Written by Emma Quinn (@ethical_emma)
In this time of climate emergency, it can feel pretty overwhelming hearing statistics of climate breakdown, sometimes it can feel as if the world is about to end. Whilst only governments and policy makers can fix these large, overarching issues, it is important to remember the power we have as individuals to make more sustainable choices and generate positive change.
One of the easiest, most accessible ways to live more sustainably, is to revaluate where we buy our clothing from. The fast fashion industry is worth roughly 35 million USD, producing 1 billion garments annually. This industry, built on fast production to capitalise on new trends, is extremely wasteful, emitting 1.2 billion tons of C02; equating to 5% of global emissions. Surprisingly, this translates to more emissions created by air travel and international shipping combined. Whilst evidently fast fashion has a large environmental impact, it also has a huge social and human cost.
In fast fashion supply chains, workers are forced to work long hours for very little pay off, often under dodgy contracts and in unwelcoming environments. Research conducted by Oxfam reported a 7-day working week during peak times is often the norm in garment factories. More so, other NGO’s have reported that in Bangladesh it is common for workers to work a 90-hour week, yet employees still do not have enough money to live on for a month. Garment worker exploitation does not only happen in faraway countries, cases have been reported in Leicester of ‘dark factories’, some paying their works a pathetic £3.50 an hour. As the demand for fast fashion increases as people want more for less, frontline garment workers will continue to suffer under this pressure.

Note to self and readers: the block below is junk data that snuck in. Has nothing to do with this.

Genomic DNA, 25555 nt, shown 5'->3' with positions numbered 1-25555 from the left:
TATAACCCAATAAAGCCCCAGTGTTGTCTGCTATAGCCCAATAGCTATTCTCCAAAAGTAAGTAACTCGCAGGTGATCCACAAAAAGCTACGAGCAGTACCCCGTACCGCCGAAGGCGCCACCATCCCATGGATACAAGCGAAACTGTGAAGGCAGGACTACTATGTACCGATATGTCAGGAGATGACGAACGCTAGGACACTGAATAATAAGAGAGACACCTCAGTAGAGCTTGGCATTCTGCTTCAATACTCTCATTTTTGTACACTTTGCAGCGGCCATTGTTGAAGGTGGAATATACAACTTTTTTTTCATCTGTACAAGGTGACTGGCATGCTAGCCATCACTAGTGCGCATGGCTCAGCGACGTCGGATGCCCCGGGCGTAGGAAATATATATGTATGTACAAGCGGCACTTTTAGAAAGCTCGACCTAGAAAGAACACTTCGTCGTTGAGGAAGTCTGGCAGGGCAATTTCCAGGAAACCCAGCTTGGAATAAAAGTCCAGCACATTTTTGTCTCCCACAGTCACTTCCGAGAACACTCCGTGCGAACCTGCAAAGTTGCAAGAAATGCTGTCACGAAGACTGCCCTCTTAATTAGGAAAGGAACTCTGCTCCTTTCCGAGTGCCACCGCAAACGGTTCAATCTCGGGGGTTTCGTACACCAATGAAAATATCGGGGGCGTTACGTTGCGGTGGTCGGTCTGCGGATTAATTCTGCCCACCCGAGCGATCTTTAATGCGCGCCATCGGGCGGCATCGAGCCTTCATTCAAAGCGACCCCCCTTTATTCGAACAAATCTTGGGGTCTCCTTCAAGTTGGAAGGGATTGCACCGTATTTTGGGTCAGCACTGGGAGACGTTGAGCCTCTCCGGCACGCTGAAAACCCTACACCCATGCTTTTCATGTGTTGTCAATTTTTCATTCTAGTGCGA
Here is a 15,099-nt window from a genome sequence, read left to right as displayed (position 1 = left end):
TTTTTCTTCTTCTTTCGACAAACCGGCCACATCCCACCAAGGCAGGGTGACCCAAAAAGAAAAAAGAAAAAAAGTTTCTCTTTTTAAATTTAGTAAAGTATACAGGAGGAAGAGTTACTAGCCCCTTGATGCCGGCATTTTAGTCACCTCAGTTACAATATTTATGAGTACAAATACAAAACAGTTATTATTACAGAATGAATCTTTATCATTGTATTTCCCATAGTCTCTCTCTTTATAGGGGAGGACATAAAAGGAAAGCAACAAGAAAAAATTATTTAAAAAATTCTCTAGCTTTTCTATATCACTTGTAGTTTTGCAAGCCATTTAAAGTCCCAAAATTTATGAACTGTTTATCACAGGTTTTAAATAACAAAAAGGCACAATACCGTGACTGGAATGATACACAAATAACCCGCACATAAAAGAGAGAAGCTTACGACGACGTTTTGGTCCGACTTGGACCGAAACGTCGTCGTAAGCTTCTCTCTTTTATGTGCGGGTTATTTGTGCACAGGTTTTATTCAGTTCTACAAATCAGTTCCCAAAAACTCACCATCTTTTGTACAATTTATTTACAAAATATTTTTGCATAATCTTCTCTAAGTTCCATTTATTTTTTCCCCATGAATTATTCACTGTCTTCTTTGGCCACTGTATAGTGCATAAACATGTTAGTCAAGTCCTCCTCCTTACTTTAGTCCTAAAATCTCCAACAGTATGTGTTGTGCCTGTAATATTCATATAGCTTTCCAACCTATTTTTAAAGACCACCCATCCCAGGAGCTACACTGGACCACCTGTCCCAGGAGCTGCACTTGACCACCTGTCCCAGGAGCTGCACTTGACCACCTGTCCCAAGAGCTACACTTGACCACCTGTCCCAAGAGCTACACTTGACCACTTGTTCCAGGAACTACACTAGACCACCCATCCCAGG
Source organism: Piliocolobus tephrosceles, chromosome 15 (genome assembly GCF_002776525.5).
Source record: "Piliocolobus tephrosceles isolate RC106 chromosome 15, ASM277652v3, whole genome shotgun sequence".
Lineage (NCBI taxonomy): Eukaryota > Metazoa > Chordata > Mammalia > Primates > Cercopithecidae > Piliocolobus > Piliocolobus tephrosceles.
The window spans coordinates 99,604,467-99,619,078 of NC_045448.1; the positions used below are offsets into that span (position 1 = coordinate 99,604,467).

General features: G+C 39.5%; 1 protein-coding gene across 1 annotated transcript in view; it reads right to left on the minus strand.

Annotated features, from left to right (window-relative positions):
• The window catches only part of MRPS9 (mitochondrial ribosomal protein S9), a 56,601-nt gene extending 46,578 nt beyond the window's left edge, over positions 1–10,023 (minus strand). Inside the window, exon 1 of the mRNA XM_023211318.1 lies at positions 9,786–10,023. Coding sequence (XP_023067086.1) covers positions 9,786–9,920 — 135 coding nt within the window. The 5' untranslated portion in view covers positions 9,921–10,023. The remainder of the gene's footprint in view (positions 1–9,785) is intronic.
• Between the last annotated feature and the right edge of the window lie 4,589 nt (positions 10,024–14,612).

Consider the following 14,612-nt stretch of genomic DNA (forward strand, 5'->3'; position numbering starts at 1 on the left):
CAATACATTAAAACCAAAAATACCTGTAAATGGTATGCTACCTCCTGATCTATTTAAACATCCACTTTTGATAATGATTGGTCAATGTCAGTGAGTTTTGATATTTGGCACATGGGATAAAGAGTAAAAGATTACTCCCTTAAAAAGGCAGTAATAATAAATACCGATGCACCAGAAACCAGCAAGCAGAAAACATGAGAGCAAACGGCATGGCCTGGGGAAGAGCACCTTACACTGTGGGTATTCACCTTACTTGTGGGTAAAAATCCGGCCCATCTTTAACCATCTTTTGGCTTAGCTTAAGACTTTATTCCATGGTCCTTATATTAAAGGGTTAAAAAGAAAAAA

Whilst the fast fashion industry serves to please only the consumer, hurting everyone else along the supply chain, slow fashion is a kinder alternative to the planet and people. Shopping vintage and second-hand allows us to avoid feeding big corporate companies who only care about lining their own pockets, and not their workers’. £30bn worth of unused clothing hangs in UK wardrobes, 85% of which will end up in landfill. The staggering amount of clothing sent to landfill, could save the U.K around £3 billion a year in cost and resources.
Choosing to shop vintage or second-hand, means we can show some love to clothing that already exists.
With the quality of fast fashion clothing being incredibly poor so customers will continue to purchase, it is no surprise more than half of fast fashion items are thrown away in less than a year. Shopping vintage allows us to buy pieces which were made in a less industrialised time; therefore, they are constructed of better, less processed materials, thus lasting longer.
It is clear there is a high cost to cheap clothing, yet customers like you and I are not the ones paying the price. Choosing to shop vintage or second hand, means we can shop with a clear conscious, knowing our what we buy hasn’t contributed to someone else’s pain. Making small changes to our lifestyles and shopping habits, means we can do our bit for the planet, whilst gaining clothing which will last and has its own unique history.